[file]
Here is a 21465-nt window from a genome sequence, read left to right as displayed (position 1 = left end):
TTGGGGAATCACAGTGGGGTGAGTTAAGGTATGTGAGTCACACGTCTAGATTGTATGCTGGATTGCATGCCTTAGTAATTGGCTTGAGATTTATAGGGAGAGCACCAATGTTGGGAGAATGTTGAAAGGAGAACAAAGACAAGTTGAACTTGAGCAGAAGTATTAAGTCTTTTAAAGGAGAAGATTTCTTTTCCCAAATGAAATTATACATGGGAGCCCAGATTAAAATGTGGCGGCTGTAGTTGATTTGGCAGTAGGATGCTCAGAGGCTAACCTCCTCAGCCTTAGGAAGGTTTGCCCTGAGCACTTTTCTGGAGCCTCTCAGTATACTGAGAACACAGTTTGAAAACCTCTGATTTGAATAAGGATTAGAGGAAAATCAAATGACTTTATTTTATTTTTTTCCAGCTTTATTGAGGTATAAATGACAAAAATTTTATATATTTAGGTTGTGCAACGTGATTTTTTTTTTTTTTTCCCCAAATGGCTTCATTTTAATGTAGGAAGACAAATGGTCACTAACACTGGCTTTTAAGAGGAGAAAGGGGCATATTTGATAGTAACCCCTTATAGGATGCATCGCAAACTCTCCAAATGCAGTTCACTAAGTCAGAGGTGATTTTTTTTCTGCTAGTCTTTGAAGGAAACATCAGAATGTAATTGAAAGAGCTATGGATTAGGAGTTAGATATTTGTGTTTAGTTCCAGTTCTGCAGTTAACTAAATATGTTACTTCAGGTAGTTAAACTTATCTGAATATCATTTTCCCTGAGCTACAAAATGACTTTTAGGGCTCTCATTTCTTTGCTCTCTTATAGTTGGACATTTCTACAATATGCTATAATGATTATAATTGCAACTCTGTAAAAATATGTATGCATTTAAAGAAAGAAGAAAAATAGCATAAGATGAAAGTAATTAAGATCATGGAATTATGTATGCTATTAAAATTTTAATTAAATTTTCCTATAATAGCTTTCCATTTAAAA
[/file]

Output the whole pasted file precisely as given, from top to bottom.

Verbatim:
Here is a 21465-nt window from a genome sequence, read left to right as displayed (position 1 = left end):
TTGGGGAATCACAGTGGGGTGAGTTAAGGTATGTGAGTCACACGTCTAGATTGTATGCTGGATTGCATGCCTTAGTAATTGGCTTGAGATTTATAGGGAGAGCACCAATGTTGGGAGAATGTTGAAAGGAGAACAAAGACAAGTTGAACTTGAGCAGAAGTATTAAGTCTTTTAAAGGAGAAGATTTCTTTTCCCAAATGAAATTATACATGGGAGCCCAGATTAAAATGTGGCGGCTGTAGTTGATTTGGCAGTAGGATGCTCAGAGGCTAACCTCCTCAGCCTTAGGAAGGTTTGCCCTGAGCACTTTTCTGGAGCCTCTCAGTATACTGAGAACACAGTTTGAAAACCTCTGATTTGAATAAGGATTAGAGGAAAATCAAATGACTTTATTTTATTTTTTTCCAGCTTTATTGAGGTATAAATGACAAAAATTTTATATATTTAGGTTGTGCAACGTGATTTTTTTTTTTTTTTCCCCAAATGGCTTCATTTTAATGTAGGAAGACAAATGGTCACTAACACTGGCTTTTAAGAGGAGAAAGGGGCATATTTGATAGTAACCCCTTATAGGATGCATCGCAAACTCTCCAAATGCAGTTCACTAAGTCAGAGGTGATTTTTTTTCTGCTAGTCTTTGAAGGAAACATCAGAATGTAATTGAAAGAGCTATGGATTAGGAGTTAGATATTTGTGTTTAGTTCCAGTTCTGCAGTTAACTAAATATGTTACTTCAGGTAGTTAAACTTATCTGAATATCATTTTCCCTGAGCTACAAAATGACTTTTAGGGCTCTCATTTCTTTGCTCTCTTATAGTTGGACATTTCTACAATATGCTATAATGATTATAATTGCAACTCTGTAAAAATATGTATGCATTTAAAGAAAGAAGAAAAATAGCATAAGATGAAAGTAATTAAGATCATGGAATTATGTATGCTATTAAAATTTTAATTAAATTTTCCTATAATAGCTTTCCATTTAAAA